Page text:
On Les Huguenots
This opera deals with an issue that becomes ever more pressing in own times: the place of religious and political ideology in the lives of ordinary men and women. Do human beings matter more than ideas? The terrible record of the Reformation and Wars of Religion (1517-1648) should have been a lesson to change our attitudes to life and tolerance, but this lesson is never learned.
The music of this opera is dramatic, highly melodious, richly textured harmonically and full of orchestral colour. It also affects the emotions and subconscious reactions of the listener, and should, through the visual power of the staging, bring details of the music to the fore. The beautiful gardens of Chenonceau are contrasted with the terror of the dark streets and alleyways of the terrible night of St Bartholomew. The ideology of many of the characters is transformed through actions and gesture of love and self-sacrifice into an idealism of compassion and forgiveness. There must be a poetry and mysterious beauty in the mise-en-scène, in the evocation of bygone times, and in depicting ageless challenges posed by the past in politics, religion and the mistakes of humanity.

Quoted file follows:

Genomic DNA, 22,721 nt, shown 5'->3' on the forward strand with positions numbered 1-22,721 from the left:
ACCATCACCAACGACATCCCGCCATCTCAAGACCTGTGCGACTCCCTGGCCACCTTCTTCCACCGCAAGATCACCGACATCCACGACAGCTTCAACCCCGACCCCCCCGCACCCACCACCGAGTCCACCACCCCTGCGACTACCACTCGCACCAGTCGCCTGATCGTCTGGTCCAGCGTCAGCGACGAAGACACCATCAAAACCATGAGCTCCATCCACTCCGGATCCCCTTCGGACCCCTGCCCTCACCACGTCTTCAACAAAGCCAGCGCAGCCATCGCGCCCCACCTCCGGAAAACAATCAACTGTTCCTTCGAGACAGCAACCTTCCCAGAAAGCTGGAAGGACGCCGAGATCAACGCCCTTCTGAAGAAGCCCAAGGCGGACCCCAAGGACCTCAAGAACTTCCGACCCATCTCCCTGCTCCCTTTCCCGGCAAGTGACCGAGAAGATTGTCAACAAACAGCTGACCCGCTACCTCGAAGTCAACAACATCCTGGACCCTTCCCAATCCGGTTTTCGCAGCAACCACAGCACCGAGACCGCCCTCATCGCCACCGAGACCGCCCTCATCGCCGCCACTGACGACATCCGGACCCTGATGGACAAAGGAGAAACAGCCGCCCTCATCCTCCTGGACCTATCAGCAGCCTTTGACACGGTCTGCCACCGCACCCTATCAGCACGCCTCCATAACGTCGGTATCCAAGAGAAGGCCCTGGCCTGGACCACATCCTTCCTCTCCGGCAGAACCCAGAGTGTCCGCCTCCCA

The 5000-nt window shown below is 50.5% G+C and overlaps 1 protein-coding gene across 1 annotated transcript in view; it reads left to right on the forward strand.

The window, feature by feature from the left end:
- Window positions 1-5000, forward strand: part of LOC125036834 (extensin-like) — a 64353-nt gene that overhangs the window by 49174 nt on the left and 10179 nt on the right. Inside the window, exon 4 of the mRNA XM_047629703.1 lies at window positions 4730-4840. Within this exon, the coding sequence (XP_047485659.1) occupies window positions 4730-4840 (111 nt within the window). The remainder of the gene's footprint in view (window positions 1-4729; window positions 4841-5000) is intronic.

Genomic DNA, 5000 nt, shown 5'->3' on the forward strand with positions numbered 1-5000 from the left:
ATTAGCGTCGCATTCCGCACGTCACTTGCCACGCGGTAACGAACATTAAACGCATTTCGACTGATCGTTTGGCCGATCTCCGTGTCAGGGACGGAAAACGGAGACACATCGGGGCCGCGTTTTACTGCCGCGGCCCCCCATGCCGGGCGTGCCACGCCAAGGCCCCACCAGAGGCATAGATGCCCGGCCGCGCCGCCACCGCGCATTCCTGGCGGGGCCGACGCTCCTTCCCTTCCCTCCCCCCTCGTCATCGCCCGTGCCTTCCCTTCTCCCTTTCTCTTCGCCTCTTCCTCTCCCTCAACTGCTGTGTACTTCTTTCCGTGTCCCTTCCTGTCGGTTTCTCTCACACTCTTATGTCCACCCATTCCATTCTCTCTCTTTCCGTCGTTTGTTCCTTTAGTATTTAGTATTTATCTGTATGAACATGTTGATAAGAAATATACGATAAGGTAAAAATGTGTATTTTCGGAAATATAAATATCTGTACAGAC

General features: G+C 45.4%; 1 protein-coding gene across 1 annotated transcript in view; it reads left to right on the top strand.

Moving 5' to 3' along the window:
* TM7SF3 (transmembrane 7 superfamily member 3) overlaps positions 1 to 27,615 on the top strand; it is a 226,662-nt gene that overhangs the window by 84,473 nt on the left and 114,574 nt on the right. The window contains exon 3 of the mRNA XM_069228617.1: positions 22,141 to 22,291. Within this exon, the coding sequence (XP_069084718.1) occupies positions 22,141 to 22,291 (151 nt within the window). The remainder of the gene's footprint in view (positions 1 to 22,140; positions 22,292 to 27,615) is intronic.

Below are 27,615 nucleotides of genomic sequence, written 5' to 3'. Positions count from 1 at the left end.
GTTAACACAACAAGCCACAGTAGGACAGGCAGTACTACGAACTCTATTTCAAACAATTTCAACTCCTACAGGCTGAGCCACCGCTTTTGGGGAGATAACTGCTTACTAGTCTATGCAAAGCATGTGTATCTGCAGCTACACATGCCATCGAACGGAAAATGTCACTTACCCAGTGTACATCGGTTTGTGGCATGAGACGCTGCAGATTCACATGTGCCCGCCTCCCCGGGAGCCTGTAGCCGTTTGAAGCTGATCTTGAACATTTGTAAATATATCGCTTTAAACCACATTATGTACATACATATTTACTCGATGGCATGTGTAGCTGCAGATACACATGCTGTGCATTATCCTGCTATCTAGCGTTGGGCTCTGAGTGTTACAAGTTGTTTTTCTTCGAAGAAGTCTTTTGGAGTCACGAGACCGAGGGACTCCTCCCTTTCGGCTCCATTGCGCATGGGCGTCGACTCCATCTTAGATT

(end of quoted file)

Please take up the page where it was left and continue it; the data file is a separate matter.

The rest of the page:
The reality of the terrible history recounted needs to be confronted as historical fact and as timeless recurrence of the human condition. Meyerbeer as a Jew and an outsider in both Berlin and Paris was acutely aware of these issues that would assume such terrible ferocity and devastating consequences in the 20th century. He looks at Catholics and Protestants with equal detachment, and with the same interest, being able to conjure up their themes and self-expression in the most marvellous way. This is why his music is so prophetic, and why (with Halévy in La Juive) the attitudes of freedom and responsibility, of openness and tolerance, that came in the wake of the French Revolution and Napoleonic Wars, are of such enduring topical application to us still. Meyerbeer’s music is both dramatically powerful and also true to the traditions of beautiful song expressed in mellifluous melody and the beguiling spectrum of orchestral colours. And it speaks to us of the most important challenges of history and life itself.